Here is how to determine your basis and holding period for stock from incentive stock options.
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This page explains how to determine your basis for stock you acquire when you exercise an incentive stock option (“ISO”). The discussion assumes you acquired stock by exercising the option and paying cash. (Different rules, not covered here, apply if you paid for the stock by surrendering shares of stock you previously owned.)
Note: This page is part of our general guide to buying and selling stock and deals only with the basis of your shares. A guide to tax issues involving nonqualified options and incentive stock options appears in our Guide to Compensation in Stock and Options and in our book, Consider Your Options.
Employers sometimes grant incentive stock options to their employees. These options receive a different tax treatment under the tax law than nonqualified options.
You’re not required to pay tax at the time you receive an incentive stock option. The tax consequences occur at the time you exercise the option and at the time you sell the stock.
You don’t report income at the time you exercise an incentive stock option, and your employer is not required to withhold. However, you must report an adjustment for purposes of the alternative minimum tax (“AMT”). The adjustment is equal to the amount you would have reported as income if the option was a nonqualified option. As a result, you may end up paying some tax when you exercise an incentive stock option. This tax should be less than the amount you would have paid if you exercised a nonqualified option instead. Also, you may receive a credit for this tax in a future year.
Determining Your Basis
If you make a disqualifying disposition of your ISO shares, any profit on the sale, up to the amount of the bargain element when you exercised the option, is treated as compensation income. When you figure your gain or loss on the sale, your basis includes the amount you paid for the shares plus the amount of compensation income you reported on the disqualifying disposition.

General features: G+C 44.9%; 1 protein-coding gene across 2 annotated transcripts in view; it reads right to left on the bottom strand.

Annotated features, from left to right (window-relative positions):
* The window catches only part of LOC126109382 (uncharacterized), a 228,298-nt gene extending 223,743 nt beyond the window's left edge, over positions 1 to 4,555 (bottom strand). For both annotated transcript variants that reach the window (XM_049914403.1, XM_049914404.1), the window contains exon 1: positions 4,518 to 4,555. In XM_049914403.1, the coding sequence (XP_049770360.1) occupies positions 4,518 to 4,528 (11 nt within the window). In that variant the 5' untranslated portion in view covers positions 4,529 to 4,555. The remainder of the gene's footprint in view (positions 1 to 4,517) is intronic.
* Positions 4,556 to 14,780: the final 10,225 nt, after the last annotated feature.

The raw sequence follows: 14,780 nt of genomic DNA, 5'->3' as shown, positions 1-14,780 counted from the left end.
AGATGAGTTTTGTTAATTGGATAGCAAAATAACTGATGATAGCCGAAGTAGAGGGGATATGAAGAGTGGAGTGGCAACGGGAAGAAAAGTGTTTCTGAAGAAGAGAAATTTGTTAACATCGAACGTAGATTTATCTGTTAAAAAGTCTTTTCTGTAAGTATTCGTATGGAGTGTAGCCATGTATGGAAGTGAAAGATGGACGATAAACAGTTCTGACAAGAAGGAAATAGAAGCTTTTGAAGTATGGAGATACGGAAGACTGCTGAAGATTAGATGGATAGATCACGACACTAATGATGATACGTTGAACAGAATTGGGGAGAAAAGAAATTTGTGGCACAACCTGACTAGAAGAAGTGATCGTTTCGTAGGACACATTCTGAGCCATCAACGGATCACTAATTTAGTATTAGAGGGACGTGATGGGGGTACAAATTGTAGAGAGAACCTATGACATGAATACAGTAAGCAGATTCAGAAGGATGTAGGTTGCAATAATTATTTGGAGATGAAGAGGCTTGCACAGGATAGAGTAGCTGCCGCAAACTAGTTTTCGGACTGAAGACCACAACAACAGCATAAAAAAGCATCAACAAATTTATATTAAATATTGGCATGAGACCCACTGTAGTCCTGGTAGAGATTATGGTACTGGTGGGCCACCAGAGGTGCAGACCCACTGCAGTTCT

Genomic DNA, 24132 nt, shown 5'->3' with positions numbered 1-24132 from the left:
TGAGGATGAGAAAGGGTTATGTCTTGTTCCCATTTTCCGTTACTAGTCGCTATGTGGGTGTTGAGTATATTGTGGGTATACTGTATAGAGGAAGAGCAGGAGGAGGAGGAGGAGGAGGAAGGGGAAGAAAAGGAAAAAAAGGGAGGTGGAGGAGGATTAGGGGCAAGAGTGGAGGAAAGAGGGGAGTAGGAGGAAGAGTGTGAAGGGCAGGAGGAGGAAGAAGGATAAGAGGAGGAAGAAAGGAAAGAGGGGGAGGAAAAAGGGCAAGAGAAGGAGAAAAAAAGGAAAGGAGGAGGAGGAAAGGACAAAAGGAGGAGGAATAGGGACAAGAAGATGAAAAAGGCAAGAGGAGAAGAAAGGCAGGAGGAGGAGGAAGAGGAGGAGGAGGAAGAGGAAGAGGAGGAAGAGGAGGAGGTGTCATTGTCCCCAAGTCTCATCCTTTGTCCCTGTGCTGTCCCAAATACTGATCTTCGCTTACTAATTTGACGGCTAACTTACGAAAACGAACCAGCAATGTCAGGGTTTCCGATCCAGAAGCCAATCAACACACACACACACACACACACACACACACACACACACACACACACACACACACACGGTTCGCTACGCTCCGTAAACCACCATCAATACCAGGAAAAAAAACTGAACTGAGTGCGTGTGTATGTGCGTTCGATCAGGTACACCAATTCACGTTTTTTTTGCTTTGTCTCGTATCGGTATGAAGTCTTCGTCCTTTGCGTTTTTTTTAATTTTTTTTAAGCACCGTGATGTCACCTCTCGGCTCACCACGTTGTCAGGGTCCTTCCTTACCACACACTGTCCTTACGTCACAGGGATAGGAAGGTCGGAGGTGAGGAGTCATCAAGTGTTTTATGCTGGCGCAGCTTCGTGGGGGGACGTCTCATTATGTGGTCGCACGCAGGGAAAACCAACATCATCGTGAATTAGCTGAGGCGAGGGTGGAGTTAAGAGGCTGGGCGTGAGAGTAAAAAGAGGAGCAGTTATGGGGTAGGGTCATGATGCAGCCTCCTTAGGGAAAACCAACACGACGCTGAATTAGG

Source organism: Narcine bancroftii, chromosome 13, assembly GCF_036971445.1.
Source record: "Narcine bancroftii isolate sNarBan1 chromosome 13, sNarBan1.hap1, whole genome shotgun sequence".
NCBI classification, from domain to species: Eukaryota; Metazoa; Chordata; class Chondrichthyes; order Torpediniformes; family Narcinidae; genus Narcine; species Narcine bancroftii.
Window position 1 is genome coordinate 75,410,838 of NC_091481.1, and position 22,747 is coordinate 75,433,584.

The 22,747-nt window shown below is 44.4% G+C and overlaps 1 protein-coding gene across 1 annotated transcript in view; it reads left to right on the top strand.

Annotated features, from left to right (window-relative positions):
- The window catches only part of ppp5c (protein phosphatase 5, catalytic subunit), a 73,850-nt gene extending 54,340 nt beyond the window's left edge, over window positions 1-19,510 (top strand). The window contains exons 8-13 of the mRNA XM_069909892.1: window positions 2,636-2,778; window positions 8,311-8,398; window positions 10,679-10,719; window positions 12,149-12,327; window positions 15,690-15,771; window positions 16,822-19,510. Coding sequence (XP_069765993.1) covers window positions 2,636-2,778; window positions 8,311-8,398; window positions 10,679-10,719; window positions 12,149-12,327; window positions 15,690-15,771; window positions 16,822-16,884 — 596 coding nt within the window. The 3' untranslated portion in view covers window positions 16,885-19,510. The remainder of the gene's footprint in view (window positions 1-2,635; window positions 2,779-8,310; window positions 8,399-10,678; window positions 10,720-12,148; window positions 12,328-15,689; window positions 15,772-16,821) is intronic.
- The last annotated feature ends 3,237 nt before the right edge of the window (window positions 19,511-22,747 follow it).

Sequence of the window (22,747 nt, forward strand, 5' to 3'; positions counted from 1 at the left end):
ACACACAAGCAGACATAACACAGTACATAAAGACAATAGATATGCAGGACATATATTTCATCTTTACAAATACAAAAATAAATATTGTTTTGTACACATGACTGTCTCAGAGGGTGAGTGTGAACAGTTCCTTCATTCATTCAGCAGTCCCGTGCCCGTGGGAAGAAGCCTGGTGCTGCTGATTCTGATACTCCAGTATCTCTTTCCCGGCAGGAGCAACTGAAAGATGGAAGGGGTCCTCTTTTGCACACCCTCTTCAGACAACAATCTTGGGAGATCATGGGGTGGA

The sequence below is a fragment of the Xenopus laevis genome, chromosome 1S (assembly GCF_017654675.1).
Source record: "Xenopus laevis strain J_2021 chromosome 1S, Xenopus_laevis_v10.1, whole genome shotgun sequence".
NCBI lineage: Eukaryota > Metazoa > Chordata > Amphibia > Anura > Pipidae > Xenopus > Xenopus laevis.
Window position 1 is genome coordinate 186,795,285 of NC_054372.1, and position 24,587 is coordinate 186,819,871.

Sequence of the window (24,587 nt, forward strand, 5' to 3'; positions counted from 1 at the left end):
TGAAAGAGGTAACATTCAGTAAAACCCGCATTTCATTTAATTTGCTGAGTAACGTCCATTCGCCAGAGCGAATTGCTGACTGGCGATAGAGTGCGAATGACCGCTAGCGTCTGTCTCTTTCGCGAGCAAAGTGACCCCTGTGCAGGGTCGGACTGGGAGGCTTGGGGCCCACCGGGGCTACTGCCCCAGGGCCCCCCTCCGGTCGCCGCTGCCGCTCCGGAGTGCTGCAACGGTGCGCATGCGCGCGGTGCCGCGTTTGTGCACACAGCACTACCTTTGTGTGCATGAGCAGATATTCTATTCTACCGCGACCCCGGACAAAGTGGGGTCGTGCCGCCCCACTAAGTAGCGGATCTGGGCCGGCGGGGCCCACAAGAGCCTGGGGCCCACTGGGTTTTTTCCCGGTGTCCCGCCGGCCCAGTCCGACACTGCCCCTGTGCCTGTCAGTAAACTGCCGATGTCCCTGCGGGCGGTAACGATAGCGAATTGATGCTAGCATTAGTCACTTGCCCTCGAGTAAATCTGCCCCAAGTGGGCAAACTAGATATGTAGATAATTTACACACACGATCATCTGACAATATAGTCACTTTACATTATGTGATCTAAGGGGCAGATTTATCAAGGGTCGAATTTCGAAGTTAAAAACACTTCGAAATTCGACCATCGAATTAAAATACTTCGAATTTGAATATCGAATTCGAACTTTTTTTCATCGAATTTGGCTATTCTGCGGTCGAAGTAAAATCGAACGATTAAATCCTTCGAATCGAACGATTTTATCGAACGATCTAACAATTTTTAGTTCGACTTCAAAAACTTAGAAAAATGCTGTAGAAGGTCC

You can avoid making a disqualifying disposition if you hold the stock until the later of (a) more one year after you exercised the option, or (b) more than two years after the option was granted. In that case you will have a dual basis in your stock. For purposes of determining your regular tax, your initial basis will simply be the amount you paid for the stock when you exercised your option. But you have a different initial basis for purposes of the alternative minimum tax. Your AMT basis is the amount you paid for the stock increased by the amount of the AMT adjustment reported on exercise of the option.
Your holding period for the stock (used to determine whether you have a long-term gain when you sell the stock) begins on the day you exercise the option. You are not allowed to include the period of time when you held the option.